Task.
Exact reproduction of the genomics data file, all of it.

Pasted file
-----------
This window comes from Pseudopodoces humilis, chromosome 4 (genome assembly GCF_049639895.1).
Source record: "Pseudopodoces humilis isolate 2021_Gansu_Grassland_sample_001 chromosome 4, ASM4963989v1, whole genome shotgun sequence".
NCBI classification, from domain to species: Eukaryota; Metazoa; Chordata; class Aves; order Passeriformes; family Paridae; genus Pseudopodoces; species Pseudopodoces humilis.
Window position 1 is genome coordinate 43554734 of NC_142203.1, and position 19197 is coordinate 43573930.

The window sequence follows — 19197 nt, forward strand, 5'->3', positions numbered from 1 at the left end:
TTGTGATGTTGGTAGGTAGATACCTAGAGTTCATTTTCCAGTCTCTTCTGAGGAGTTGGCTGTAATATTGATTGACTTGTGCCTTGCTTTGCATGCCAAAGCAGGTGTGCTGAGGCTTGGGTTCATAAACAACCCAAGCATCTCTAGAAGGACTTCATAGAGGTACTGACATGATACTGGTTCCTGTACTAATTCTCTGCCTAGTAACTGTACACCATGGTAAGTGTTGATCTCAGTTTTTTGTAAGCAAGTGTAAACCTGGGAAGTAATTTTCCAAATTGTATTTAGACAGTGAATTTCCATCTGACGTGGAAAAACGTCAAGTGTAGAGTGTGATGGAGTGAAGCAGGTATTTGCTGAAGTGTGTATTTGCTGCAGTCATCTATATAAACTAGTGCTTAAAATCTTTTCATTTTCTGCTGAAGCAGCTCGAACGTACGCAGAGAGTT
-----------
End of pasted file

This window comes from Pseudopodoces humilis, chromosome 4 (genome assembly GCF_049639895.1).
Source record: "Pseudopodoces humilis isolate 2021_Gansu_Grassland_sample_001 chromosome 4, ASM4963989v1, whole genome shotgun sequence".
NCBI classification, from domain to species: Eukaryota; Metazoa; Chordata; class Aves; order Passeriformes; family Paridae; genus Pseudopodoces; species Pseudopodoces humilis.
Window position 1 is genome coordinate 43554734 of NC_142203.1, and position 19197 is coordinate 43573930.

The window sequence follows — 19197 nt, forward strand, 5'->3', positions numbered from 1 at the left end:
TTGTGATGTTGGTAGGTAGATACCTAGAGTTCATTTTCCAGTCTCTTCTGAGGAGTTGGCTGTAATATTGATTGACTTGTGCCTTGCTTTGCATGCCAAAGCAGGTGTGCTGAGGCTTGGGTTCATAAACAACCCAAGCATCTCTAGAAGGACTTCATAGAGGTACTGACATGATACTGGTTCCTGTACTAATTCTCTGCCTAGTAACTGTACACCATGGTAAGTGTTGATCTCAGTTTTTTGTAAGCAAGTGTAAACCTGGGAAGTAATTTTCCAAATTGTATTTAGACAGTGAATTTCCATCTGACGTGGAAAAACGTCAAGTGTAGAGTGTGATGGAGTGAAGCAGGTATTTGCTGAAGTGTGTATTTGCTGCAGTCATCTATATAAACTAGTGCTTAAAATCTTTTCATTTTCTGCTGAAGCAGCTCGAACGTACGCAGAGAGTT